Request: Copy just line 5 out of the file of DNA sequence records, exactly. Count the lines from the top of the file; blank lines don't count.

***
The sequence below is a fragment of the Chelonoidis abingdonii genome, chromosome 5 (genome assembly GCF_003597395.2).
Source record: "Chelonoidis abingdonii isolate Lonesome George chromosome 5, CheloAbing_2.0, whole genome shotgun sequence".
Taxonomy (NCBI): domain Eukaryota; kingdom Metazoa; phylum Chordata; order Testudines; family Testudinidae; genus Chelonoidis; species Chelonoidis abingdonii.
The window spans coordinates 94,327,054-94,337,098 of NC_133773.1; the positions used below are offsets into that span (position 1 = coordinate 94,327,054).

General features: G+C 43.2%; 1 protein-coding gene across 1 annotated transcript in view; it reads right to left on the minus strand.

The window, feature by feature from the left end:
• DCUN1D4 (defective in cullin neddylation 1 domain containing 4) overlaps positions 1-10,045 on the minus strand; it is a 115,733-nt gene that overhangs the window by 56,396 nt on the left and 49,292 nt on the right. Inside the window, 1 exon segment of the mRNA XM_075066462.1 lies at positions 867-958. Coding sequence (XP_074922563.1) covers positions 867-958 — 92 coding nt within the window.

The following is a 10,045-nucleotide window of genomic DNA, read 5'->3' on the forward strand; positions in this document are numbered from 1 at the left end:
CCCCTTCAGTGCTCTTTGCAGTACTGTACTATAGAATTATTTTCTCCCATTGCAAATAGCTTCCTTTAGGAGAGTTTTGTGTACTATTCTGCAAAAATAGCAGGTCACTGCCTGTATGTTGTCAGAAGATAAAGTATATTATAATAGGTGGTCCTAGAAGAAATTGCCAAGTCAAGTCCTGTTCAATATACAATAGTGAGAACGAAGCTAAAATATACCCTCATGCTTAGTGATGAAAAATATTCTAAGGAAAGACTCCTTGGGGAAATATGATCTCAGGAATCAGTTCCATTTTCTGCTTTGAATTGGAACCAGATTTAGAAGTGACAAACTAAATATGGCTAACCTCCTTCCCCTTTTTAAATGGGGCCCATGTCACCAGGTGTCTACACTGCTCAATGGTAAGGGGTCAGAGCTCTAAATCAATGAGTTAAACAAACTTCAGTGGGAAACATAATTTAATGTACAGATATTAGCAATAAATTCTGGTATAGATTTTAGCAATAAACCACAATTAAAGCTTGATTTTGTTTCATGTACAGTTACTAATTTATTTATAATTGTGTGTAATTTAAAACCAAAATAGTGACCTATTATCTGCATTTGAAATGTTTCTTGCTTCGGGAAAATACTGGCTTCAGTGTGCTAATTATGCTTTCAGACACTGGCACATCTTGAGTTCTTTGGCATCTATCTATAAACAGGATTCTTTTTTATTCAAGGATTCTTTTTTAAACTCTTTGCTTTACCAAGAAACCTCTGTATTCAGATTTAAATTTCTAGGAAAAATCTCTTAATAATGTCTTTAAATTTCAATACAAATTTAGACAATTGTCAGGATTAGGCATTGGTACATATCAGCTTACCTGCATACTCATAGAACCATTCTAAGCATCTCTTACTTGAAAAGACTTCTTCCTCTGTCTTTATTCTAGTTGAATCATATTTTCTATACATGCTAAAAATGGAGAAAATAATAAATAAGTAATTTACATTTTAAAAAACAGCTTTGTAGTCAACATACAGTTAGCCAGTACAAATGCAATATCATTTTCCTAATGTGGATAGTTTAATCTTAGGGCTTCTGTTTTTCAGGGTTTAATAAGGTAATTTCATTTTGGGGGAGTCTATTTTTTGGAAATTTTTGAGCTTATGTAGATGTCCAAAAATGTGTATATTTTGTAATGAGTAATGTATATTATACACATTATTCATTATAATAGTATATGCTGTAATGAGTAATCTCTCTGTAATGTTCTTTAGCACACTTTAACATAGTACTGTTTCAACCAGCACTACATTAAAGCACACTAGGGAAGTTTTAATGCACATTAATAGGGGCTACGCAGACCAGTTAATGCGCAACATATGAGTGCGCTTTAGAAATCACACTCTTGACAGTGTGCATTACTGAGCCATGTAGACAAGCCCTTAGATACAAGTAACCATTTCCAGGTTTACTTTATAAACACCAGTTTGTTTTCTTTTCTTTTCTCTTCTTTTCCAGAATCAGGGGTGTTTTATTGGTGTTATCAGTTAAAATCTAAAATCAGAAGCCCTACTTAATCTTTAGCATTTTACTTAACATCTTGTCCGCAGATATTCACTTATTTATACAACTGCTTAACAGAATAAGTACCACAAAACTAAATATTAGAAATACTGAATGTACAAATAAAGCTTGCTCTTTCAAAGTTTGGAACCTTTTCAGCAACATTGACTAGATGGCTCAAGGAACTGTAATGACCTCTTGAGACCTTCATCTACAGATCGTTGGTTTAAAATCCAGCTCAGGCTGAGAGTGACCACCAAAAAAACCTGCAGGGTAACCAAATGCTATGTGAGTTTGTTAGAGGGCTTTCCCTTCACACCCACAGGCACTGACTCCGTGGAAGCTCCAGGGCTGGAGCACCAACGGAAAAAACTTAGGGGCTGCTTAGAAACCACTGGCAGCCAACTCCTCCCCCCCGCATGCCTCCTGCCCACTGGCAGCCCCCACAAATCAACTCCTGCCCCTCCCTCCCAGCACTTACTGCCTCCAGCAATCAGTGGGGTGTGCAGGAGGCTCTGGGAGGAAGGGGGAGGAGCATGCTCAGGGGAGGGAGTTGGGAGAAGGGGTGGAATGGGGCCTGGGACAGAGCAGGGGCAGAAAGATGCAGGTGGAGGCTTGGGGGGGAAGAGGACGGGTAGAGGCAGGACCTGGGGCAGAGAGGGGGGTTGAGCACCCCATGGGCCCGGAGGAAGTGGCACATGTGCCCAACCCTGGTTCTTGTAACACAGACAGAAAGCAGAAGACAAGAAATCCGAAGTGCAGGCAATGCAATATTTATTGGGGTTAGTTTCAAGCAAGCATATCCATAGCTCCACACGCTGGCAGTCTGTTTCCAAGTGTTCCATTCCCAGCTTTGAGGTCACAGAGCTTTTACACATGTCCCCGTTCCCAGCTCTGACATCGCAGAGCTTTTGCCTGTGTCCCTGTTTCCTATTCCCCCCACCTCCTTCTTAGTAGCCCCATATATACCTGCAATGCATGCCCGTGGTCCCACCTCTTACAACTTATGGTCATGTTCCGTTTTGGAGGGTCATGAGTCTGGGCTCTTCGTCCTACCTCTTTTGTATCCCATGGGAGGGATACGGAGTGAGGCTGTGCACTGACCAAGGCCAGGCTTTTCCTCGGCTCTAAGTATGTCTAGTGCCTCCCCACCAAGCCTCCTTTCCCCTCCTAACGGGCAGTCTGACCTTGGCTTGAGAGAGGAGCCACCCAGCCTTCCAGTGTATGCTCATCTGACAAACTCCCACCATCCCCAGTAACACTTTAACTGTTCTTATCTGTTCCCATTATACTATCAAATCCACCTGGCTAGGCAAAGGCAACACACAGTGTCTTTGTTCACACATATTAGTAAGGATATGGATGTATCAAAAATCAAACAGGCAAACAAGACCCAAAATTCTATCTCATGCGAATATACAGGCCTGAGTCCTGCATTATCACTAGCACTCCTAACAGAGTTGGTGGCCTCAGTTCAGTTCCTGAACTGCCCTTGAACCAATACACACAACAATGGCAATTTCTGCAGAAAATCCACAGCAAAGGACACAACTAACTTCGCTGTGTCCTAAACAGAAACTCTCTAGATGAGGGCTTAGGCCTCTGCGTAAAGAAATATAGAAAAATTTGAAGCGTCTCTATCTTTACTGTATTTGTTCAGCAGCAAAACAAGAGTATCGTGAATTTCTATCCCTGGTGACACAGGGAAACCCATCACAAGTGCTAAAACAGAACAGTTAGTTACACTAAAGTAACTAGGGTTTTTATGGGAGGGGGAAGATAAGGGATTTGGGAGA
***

General features: G+C 43.2%; 1 protein-coding gene across 1 annotated transcript in view; it reads right to left on the minus strand.